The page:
President Obama Issues Executive Order Mandating Paid Sick Leave
On September 7, 2015 (Labor Day), President Obama signed Executive Order 13706, which will require federal contractors to provide their employees with paid sick leave. The White House estimates that the new rule will benefit approximately 300,000 workers. The Executive Order also urges Congress to pass the Healthy Families Act, which would require all businesses with 15 or more employees to offer up to 7 paid sick days each year, so that all employees would get similar benefits.
Under the Executive Order, all employees working under a federal contract or subcontract must earn at least one hour of paid sick leave for every 30 hours worked. Under this calculation, employees may accrue up to 56 hours (or seven days) of paid sick leave per year. Contractors, however, are free to offer more generous leave at their discretion.
The order affects most procurement contracts or contract-like instruments where the solicitation has been issued on or after January 1, 2017. This means that contractors have over a year to prepare for the new obligation.
What Type of Absences Qualify for Paid Sick Leave?
Paid sick leave earned under the Executive Order may be used by an employee for an absence resulting from:
(i) physical or mental illness, injury, or medical condition;
(ii) obtaining diagnosis, care, or preventive care from a health care provider;
(iii) caring for a child, a parent, a spouse, a domestic partner, or any other individual related by blood or affinity whose close association with the employee is the equivalent of a family relationship who has any of the conditions or needs for diagnosis, care, or preventive care described in paragraphs (i) or (ii) or is otherwise in need of care; or
(iv) domestic violence, sexual assault, or stalking, if the time absent from work is for the purposes otherwise described in paragraphs (i) and (ii), to obtain additional counseling, to seek relocation, to seek assistance from a victim services organization, to take related legal action, including preparation for or participation in any related civil or criminal legal proceeding, or to assist an individual related to the employee for any of these purposes.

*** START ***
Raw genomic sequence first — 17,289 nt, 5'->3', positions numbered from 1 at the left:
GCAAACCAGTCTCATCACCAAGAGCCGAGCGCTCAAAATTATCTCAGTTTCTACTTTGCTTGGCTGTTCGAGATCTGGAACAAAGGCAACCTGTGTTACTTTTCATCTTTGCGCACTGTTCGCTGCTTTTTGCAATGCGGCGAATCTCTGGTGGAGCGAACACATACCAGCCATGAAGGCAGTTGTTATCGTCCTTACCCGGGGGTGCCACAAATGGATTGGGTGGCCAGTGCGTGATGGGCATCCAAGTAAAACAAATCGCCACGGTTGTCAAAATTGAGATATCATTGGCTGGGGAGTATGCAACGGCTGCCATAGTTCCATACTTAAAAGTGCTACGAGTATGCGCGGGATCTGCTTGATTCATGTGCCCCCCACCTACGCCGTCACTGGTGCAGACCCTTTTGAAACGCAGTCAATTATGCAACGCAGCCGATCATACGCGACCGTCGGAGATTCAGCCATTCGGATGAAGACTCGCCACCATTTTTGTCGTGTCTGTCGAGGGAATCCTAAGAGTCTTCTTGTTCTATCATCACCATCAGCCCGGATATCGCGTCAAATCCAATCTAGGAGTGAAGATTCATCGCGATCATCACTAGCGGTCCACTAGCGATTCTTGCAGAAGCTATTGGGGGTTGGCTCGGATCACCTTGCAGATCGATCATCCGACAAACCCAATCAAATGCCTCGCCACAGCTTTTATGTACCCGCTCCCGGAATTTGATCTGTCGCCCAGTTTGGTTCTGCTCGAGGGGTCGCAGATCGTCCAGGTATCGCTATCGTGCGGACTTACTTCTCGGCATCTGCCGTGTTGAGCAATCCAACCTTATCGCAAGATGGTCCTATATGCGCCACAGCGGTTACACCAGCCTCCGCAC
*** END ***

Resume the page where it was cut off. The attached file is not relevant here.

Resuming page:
Paid sick leave would be carried over from year to year, and must be reinstated for employees rehired by a covered contractor within 12 months after a job separation.
The Executive Order states that in order to receive the paid sick leave time, the employee must submit a written or oral request for the leave at least seven (7) calendar days in advance when the need for leave is foreseeable, and as soon as practicable if the leave is unforeseeable.
A contractor may only require a doctor’s note supporting the need for leave if the absences will be for three (3) or more consecutive workdays. In that case, the employee must provide the certification within 30 days of the first day of the leave. For leave due to domestic violence, sexual assault, or stalking, contractors should only ask for the minimum necessary information establishing the need for the employee to be absent. The employer must maintain confidentiality about the domestic violence, sexual assault, or stalking unless the employee consents or when disclosure is required by law.
No Payment Upon Separation
The Executive Order makes clear that employees are not entitled to payment for any accrued but unused sick leave upon separation, but notes that any unused leave is subject to reinstatement if the employee returns to work within 12 months.
What About Your Existing Leave Policies?
A contractor with an existing paid sick leave program would be able to count such program toward compliance with the new rule if the amount of paid sick leave meets the requirements of the Executive Order (i.e., at least seven days of paid sick leave), and it can be used for the same purposes as required by the Executive Order. For most employers, the latter may be the most challenging, as many employers do not allow for sick leave to be used for domestic violence, sexual assault, or stalking issues, unless there is a medical need for the leave.
What Do You Do Now?
The DOL has been instructed to issue regulations related to the paid sick leave obligations within 60 days. Those regulations will (hopefully) provide contractors with additional guidance on how to implement a paid sick leave program that comports with their new obligations.
In the meantime, if you do not already offer some form of paid sick leave (or PTO), you should consider these new obligations as you prepare your budgets. If you plan to use an existing paid leave program, consider whether revision is necessary to cover the domestic violence, sexual assault, and stalking scenarios. Finally, remember that these obligations do not go into effect until you enter into a new federal contract or subcontract after January 2017.